Extended Data Fig. 1 VPs, time series and annual mean CO2 concentrations.

a, Time series of mean VPs of the CO2 mole fractions of the flasks below 1.5 km a.s.l. (red circles) and above 3.8 km a.s.l. (blue circles) for sites SAN, ALF, RBA and TAB_TEF (590 VPs) and the background sites RPB, ASC and CPT. b, Annual mean VPs for the four sites (annual mean per height; see Methods). c, Annual mean ΔVP (see Methods) for each site and year. d, Annual mean differences between mean CO2 mole fractions below 1.5 km a.s.l. and means above 3.8 km for each site and year (see Methods). e, Partial column annual means plotted against annual mean fluxes, by site.

Source data

Extended Data Fig. 2 Regions of influence.

a, Mean quarterly regions of influence for the ALF, SAN, RBA, TEF and TAB sites, averaged between 2010 and 2018, calculated using the density of back-trajectories (see Methods). b, Deforestation inside quarterly regions of influence and the Amazon mask (purple line) using data from PRODES32 (see Methods). c, Annual mean regions of influence (trajectory densities) averaged between 2010 and 2018.

Extended Data Fig. 3 Seasonal carbon flux and driver variables.

Average monthly means of potential flux driver variables at sites TAB_TEF, SAN, RBA and ALF in 2010–2018. Grey bands denote the standard deviation of the monthly mean.

Extended Data Fig. 4 Time series of carbon flux and driver variables.

As in Extended Data Fig. 3, but showing the full time series of monthly means from 2010 to 2018 for SAN, ALF, TAB_TEF and RBA. Grey bands as in Extended Data Fig. 3, showing the 2010–2018 standard deviation for each month.

Extended Data Fig. 5 ALF NBE drivers.

a, ALF annual mean NBE (NBE = total C flux − fire C flux, in g C m−2 d−1) from 2010 to 2018. Error bars are uncertainties related to the background, travel time trajectories, emission ratios CO/CO2 and natural CO flux (see Methods). b, Annual mean FCNBE, annual mean temperature and GRACE (equivalent water thickness) satellite soil water storage anomalies.

Extended Data Fig. 6 Amazon carbon fluxes per region.

a, Separation of three regions inside the Amazon Mask (7,256,362 km2, purple line). Region 1: area of combined regions of influence for SAN and ALF; region 2: area of combined region of influence for RBA and TAB (2010–2012) and RBA and TEF (2013–2018), excluding region 1; region 3: the remaining area outside regions 1 and 2 and inside the purple line. b, Annual mean fluxes for regions 1, 2 and 3 (total, blue line; fire, red line; NBE, green line).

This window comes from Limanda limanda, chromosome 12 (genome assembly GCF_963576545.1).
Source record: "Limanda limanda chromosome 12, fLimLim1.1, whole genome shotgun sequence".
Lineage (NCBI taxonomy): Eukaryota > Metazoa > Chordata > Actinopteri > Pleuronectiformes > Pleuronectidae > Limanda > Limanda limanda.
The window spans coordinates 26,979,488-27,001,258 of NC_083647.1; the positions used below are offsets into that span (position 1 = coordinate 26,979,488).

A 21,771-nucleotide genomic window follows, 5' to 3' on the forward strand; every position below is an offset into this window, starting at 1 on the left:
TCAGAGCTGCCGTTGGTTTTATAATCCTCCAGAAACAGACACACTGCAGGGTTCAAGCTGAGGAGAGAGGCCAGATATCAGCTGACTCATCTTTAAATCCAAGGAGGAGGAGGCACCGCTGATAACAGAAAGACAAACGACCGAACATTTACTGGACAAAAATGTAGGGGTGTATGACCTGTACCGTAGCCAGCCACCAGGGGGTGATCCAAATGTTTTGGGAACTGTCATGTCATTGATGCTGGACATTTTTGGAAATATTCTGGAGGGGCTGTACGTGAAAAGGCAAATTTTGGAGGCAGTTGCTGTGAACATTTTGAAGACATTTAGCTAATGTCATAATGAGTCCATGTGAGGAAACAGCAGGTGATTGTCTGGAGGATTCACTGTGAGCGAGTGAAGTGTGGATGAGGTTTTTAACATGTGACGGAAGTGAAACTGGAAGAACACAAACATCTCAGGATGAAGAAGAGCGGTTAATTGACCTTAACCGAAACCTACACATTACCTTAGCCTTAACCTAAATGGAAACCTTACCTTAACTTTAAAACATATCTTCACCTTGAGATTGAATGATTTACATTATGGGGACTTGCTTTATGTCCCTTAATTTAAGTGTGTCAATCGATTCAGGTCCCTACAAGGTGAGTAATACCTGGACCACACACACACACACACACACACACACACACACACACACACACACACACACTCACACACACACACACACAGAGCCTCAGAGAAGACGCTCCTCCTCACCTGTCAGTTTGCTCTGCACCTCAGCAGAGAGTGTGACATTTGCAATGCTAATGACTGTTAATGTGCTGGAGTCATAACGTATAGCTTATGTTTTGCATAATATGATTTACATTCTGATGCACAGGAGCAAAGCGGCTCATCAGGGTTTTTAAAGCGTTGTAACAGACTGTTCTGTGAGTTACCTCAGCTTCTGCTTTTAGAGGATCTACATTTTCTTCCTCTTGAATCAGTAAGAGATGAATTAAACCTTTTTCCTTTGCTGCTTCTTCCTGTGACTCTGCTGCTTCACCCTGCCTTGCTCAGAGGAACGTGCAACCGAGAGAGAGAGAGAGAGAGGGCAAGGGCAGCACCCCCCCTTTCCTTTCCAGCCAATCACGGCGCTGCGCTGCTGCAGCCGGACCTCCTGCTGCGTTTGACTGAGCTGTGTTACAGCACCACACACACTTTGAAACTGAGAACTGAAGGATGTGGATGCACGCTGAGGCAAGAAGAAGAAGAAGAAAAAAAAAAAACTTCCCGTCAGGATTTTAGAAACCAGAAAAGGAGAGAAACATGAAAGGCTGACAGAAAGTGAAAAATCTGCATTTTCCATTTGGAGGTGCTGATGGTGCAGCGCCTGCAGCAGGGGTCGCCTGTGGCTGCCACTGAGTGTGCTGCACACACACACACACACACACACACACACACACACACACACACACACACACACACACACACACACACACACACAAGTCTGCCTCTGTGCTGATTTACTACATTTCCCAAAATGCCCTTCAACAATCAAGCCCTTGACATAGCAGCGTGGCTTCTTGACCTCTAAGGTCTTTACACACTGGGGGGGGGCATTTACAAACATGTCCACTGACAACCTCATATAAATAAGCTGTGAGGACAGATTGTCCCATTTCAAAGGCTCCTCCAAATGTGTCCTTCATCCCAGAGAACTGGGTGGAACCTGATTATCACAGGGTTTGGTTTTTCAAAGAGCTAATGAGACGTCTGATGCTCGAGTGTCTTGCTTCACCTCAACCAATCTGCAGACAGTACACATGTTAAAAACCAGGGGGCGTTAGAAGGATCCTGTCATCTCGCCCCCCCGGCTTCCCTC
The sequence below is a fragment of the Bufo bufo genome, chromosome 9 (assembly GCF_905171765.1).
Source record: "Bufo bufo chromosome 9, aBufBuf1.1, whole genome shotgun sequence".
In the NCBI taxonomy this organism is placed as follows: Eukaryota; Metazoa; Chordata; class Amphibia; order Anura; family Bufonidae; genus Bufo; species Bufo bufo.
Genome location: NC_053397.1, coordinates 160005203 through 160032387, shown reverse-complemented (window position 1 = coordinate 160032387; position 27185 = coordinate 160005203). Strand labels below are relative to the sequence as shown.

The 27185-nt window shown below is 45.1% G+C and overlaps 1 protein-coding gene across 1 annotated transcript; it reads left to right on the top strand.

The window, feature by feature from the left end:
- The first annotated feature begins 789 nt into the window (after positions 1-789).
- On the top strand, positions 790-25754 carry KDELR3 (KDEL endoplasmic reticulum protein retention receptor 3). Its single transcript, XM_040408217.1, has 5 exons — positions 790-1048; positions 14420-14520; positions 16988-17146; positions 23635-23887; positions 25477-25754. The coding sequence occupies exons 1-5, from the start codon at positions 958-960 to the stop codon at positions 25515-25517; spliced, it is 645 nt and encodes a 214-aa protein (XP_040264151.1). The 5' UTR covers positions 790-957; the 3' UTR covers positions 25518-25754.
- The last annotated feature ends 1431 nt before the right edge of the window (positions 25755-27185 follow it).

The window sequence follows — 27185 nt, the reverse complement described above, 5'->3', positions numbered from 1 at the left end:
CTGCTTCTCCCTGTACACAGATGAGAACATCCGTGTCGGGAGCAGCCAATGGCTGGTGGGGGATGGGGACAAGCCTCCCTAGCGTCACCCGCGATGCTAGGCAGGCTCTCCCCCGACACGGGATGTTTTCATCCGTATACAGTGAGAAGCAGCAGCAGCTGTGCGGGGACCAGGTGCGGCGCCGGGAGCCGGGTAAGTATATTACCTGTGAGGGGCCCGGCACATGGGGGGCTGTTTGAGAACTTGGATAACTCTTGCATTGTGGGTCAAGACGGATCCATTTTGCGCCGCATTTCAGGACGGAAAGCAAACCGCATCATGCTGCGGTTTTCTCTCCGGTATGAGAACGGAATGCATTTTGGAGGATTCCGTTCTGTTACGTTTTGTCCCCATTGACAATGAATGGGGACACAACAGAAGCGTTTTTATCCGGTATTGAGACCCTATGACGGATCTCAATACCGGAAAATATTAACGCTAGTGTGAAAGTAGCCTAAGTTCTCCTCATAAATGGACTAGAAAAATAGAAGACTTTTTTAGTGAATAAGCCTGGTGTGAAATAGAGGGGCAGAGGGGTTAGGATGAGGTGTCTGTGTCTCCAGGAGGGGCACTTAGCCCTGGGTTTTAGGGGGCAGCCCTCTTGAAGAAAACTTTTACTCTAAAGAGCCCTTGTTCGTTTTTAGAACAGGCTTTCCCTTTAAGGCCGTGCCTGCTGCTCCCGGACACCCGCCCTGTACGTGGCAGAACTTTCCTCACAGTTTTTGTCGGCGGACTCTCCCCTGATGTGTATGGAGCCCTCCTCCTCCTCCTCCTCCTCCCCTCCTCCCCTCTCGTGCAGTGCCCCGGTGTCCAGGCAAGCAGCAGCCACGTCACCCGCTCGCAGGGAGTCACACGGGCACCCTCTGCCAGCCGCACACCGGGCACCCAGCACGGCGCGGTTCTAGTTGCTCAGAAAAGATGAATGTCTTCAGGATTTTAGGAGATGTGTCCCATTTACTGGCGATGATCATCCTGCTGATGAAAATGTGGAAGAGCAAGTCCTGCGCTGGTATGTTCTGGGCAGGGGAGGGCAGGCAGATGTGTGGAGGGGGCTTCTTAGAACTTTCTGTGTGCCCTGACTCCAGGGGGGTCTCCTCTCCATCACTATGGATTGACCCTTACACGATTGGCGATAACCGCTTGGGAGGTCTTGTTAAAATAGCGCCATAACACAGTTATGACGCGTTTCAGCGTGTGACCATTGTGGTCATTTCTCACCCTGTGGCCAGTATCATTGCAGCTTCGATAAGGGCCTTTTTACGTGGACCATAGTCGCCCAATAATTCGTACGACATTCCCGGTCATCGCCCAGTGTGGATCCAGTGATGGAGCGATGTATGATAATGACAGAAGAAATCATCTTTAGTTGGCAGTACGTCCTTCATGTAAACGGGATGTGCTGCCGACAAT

Extended Data Fig. 7 Mean temperature and precipitation in Amazonia over the past 40 years.

a, Monthly mean temperature in Amazonia in 1979–2018, calculated using ERA Interim (ECMWF) monthly means (see Methods). Grey points are monthly mean temperatures from 1979 to 2018. Blue and red circles show decadal monthly mean temperatures for 1979–1988 and 2009–2018, respectively. Error bars denote one standard deviation for the decade. b, Blue circles are annual mean temperatures; green circles show mean temperatures for January, February and March; red circles show mean temperatures for August, September and October. c, As in a, but for precipitation calculated using GPCP version 2.3 (see Methods). d, Blue circles are annual total precipitation; green circles are total precipitation for January, February and March; and red circles are total precipitation for August, September and October.

Extended Data Fig. 8 Seasonal temperature and precipitation over the past 40 years.

Monthly precipitation (GPCP v2.3) and monthly mean temperature (ERA-Interim) for TAB, SAN, RBA, ALF and TEF, calculated using spatial weightings from 2010–2018 quarterly regions of influence (Extended Data Fig. 2a) inside the Amazon mask. Symbols are as in Extended Data Fig. 7.

Extended Data Table 1 Analysis of temperature and precipitation data obtained over the past 40 years
Extended Data Table 2 Summary of the main results for ALF, SAN, RBA and TAB_TEF

Supplementary information

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Gatti, L.V., Basso, L.S., Miller, J.B. et al. Amazonia as a carbon source linked to deforestation and climate change. Nature 595, 388–393 (2021).